Jan 26 2008

More Depressing Turnout Numbers For GOP In SC

Published by at 10:55 am under 2008 Elections,All General Discussions

I keep saying the GOP and its supporters cannot be Pollyannish about who can win in 2008. It is clear from just about every primary the Dems are motivated and the GOP is flat. SC is just underscoring that fact today:

In 2004, about 290,000 people voted in the Democratic presidential primary. Party officials are hoping as many as 350,000 voters will head to the polls today. Weather forecasts are for sunny skies and seasonable temperatures.

Early returns are encouraging. Mike Cinnamon, executive director of the Richland County election commission, said there were long lines of absentee voters Friday. Cinnamon said there were about 700 Republican absentee votes and at least twice that in Democratic votes.

The State Election Commission has issued more Democratic absentee ballots than Republican, a reversal of typical elections.

Last week — in ice, rain and cold — Republican turnout dipped about 22 percent from the all-time high in 2000. About 445,000 voted in last Saturday’s Republican primary.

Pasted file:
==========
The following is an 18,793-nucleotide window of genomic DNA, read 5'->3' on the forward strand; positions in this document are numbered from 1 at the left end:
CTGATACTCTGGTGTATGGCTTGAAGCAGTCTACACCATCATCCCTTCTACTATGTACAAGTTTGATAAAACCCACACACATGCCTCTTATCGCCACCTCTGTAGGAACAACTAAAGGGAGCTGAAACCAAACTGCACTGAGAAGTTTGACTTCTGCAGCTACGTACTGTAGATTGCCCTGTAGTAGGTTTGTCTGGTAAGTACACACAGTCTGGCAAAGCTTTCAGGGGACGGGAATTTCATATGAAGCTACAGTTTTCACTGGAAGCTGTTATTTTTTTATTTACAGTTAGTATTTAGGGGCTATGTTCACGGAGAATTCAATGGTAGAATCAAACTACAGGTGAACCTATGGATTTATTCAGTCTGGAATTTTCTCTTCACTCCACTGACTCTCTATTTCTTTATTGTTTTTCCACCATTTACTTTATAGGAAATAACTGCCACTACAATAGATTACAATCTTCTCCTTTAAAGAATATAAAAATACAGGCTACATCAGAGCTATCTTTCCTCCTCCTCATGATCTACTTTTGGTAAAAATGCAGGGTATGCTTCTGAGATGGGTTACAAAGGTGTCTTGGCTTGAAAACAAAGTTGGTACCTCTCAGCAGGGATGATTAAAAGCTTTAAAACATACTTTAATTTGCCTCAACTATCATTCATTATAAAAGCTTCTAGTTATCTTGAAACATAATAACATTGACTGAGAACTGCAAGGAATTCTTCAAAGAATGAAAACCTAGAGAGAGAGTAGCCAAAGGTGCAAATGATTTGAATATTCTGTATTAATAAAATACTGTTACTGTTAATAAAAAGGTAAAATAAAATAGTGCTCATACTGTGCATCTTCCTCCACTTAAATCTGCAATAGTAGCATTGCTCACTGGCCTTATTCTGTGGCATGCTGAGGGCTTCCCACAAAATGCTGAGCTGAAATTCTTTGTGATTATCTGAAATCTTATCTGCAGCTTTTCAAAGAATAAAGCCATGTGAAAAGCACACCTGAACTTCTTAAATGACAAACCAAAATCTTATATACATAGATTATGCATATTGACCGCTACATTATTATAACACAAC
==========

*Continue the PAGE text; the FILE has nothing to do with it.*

SC is deep red country. But as the GOP lost red VA they may be slipping across the south, unless they can find a moderate standard bearer. If today’s numbers get too close to the GOP numbers then I would really start to worry that the GOP is not up for a fight in 2008. Of course all the internal name calling and purity wars are not helping to achieve unity of purpose and excitement. But no one seems to care.

10 responses so far

10 Responses to “More Depressing Turnout Numbers For GOP In SC”

  1. MerlinOS2 says:

    From what I have been reading of Virginia ,which you obviously have a much better handle on than I, is that some of the actions of the Republican party officials at the state level have been to put it politely, kinda screwed up and just shooting themselves in more places than the foot.

    Red State blog has been highly critical of them with many examples of why.

  2. Frogg says: